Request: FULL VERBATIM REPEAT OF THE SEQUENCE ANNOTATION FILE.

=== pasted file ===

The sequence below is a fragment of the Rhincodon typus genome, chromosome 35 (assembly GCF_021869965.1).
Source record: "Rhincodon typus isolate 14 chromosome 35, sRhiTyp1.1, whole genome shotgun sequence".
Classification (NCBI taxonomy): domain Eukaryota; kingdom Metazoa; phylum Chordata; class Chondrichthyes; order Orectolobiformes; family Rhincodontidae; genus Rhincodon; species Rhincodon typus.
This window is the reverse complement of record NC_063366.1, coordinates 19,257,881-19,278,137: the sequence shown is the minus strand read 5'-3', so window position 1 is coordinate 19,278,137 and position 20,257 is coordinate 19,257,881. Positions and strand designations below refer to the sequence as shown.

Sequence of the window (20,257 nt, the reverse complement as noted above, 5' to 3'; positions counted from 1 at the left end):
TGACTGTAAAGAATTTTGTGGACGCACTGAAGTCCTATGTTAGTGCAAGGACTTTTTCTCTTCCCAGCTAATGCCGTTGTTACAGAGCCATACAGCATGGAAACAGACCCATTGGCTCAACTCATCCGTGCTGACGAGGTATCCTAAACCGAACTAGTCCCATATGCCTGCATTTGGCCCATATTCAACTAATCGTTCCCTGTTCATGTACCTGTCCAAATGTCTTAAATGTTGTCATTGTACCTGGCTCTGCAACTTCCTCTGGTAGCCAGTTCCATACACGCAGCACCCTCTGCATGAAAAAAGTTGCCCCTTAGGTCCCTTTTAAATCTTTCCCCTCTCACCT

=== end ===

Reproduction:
The sequence below is a fragment of the Rhincodon typus genome, chromosome 35 (assembly GCF_021869965.1).
Source record: "Rhincodon typus isolate 14 chromosome 35, sRhiTyp1.1, whole genome shotgun sequence".
Classification (NCBI taxonomy): domain Eukaryota; kingdom Metazoa; phylum Chordata; class Chondrichthyes; order Orectolobiformes; family Rhincodontidae; genus Rhincodon; species Rhincodon typus.
This window is the reverse complement of record NC_063366.1, coordinates 19,257,881-19,278,137: the sequence shown is the minus strand read 5'-3', so window position 1 is coordinate 19,278,137 and position 20,257 is coordinate 19,257,881. Positions and strand designations below refer to the sequence as shown.

Sequence of the window (20,257 nt, the reverse complement as noted above, 5' to 3'; positions counted from 1 at the left end):
TGACTGTAAAGAATTTTGTGGACGCACTGAAGTCCTATGTTAGTGCAAGGACTTTTTCTCTTCCCAGCTAATGCCGTTGTTACAGAGCCATACAGCATGGAAACAGACCCATTGGCTCAACTCATCCGTGCTGACGAGGTATCCTAAACCGAACTAGTCCCATATGCCTGCATTTGGCCCATATTCAACTAATCGTTCCCTGTTCATGTACCTGTCCAAATGTCTTAAATGTTGTCATTGTACCTGGCTCTGCAACTTCCTCTGGTAGCCAGTTCCATACACGCAGCACCCTCTGCATGAAAAAAGTTGCCCCTTAGGTCCCTTTTAAATCTTTCCCCTCTCACCT